TABLE OF CONTENTS
- 1 RUNNING
- 1.1 Taxation in Cambodia
- 1.2 Double tax treaty network
- 1.3 Investment Incentives in Cambodia
- 1.4 Legal restriction on foreign land ownership
- 1.5 Land Leasing
- 1.6 Corporate governance for companies in Cambodia
- 1.7 Cambodian Securities Exchange
- 1.8 Dispute Resolutions in Cambodia
Taxation in Cambodia
Tax on Profit (‘’ToP’’): 20% with the following exceptions:
- 30% of the profit realized under an oil or natural gas production sharing contract and the exploitation of natural resources including timber, ore, gold and precious stones;
- 0% of the profit of QIP during the tax exemption period as determined by Council for the Development of Cambodia (‘’CDC’’) (for a maximum of nine years depending on the business and provided that all conditions for qualifying for QIP status are met).
- 5% on gross premiums received in Cambodia by insurance companies engaged in the insurance or reinsurance of life, property or other risks and 20% on non-insurance income.
Minimum tax: 1% of the annual turnover. Payable by taxpayers regardless of profit or loss. However, if the ToP liability exceeds the minimum tax liability, the minimum tax is not applicable. If the minimum tax liability exceeds the ToP liability, the minimum tax becomes payable.
Patent tax: KHR 1,140,000 (approximately USD 285), standard rate. Patent tax is an annual business registration tax which all enterprises carrying on business activities in Cambodia are required to pay by the 31st of March. A “patent tax certificate” is issued by the Tax Office upon registration.
Corporate Residence: A company is considered as Cambodian resident if it the management and control of its affairs are exercised in Cambodia (its principal place of business is Cambodia). A non-resident taxpayer is an enterprise that derives Cambodian source income, but does not have a place of management in Cambodia.
However, a non-resident taxpayer is deemed to be a Cambodian resident and shall pay tax in Cambodia if it is found to have a permanent establishment there.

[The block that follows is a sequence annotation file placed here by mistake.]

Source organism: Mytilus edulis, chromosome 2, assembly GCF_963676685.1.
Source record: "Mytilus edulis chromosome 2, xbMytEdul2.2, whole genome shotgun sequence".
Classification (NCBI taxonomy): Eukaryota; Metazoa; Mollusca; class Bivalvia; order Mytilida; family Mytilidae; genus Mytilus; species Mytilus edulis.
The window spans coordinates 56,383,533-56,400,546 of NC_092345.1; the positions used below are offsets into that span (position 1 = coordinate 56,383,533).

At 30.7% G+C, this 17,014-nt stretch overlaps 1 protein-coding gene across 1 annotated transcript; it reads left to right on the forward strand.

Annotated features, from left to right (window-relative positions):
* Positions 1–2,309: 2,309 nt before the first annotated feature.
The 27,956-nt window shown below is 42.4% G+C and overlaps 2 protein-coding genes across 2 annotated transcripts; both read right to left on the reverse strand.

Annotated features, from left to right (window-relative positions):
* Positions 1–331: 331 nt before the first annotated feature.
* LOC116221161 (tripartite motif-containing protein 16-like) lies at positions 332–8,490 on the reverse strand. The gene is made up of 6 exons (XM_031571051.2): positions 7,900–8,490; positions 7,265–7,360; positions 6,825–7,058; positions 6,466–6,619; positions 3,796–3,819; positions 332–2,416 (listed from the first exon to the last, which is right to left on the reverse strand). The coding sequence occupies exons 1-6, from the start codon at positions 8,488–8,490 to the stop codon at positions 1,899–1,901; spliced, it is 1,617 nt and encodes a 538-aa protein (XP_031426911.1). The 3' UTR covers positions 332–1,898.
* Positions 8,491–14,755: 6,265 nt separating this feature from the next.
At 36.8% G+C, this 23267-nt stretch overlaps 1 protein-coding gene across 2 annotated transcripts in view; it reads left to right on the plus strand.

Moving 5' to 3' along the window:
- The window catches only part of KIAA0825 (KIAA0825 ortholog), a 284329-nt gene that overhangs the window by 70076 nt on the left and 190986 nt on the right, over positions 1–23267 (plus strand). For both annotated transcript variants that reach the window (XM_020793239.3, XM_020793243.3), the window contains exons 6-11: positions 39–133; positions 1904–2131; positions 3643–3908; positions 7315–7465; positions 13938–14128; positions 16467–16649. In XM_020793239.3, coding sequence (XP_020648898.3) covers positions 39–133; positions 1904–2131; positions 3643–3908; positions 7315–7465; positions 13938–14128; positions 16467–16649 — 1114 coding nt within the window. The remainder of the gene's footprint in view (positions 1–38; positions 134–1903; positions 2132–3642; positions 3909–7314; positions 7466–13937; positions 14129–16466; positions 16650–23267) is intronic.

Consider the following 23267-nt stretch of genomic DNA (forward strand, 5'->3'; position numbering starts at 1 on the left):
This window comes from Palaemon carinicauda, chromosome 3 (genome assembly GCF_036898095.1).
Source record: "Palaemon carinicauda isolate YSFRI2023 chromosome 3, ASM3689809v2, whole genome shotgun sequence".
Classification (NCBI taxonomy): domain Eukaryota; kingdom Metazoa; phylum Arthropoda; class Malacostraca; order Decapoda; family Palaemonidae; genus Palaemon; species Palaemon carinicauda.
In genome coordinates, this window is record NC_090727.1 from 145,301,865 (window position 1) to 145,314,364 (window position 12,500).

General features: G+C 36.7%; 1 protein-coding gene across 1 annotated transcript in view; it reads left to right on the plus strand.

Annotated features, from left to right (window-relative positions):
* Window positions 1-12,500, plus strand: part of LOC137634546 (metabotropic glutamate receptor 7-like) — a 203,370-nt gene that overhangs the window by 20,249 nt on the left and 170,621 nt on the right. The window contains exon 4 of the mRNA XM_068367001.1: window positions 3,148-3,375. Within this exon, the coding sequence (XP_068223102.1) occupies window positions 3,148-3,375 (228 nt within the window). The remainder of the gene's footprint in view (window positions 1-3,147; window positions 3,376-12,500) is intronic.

A resident taxpayer is subject to CIT/ToP on a worldwide basis (i.e income derived from both Cambodian and foreign sources), whereas a non-resident taxpayer is liable to CIT/ToP in respect of its Cambodian sourced income only.
Withholding tax: Dividends, royalties (including rent and other payments connected with the use of properties) and interest paid by a resident to a non-resident are subject to a 14% withholding tax. The same withholding tax rate also applies to compensation for management or technical services.
Please note that Cambodia has entered into its first DTA with Singapore with a reduced withholding tax rate of 10%. The treaty will become effective after ratification in both countries.
Tax on salary: 20%. Under Cambodian Law, the term ‘’salary’’ refers to any remunerations, wages, bonuses, overtime, compensation and fringe benefits which are paid to a director or indirect employee benefits in the course of employment.
Double tax treaty network
On 20 May 2016, Cambodia concluded its inaugural Double Taxation Agreement (‘’DTA’’) with Singapore with the aim of clarifying the taxing rights of both countries on the income flow from cross-border activities, and minimizing the double taxation of such income.
Broadly, the DTA includes a reduced withholding tax of 10% on dividends, interest and royalties. The agreement also facilitates information exchange on tax issues with mutual consent between both countries.
It is expected that this new DTA will lower barriers to cross-border investments and boost trade and economic flows between the two countries. The treaty will become effective after ratification by the government of both countries.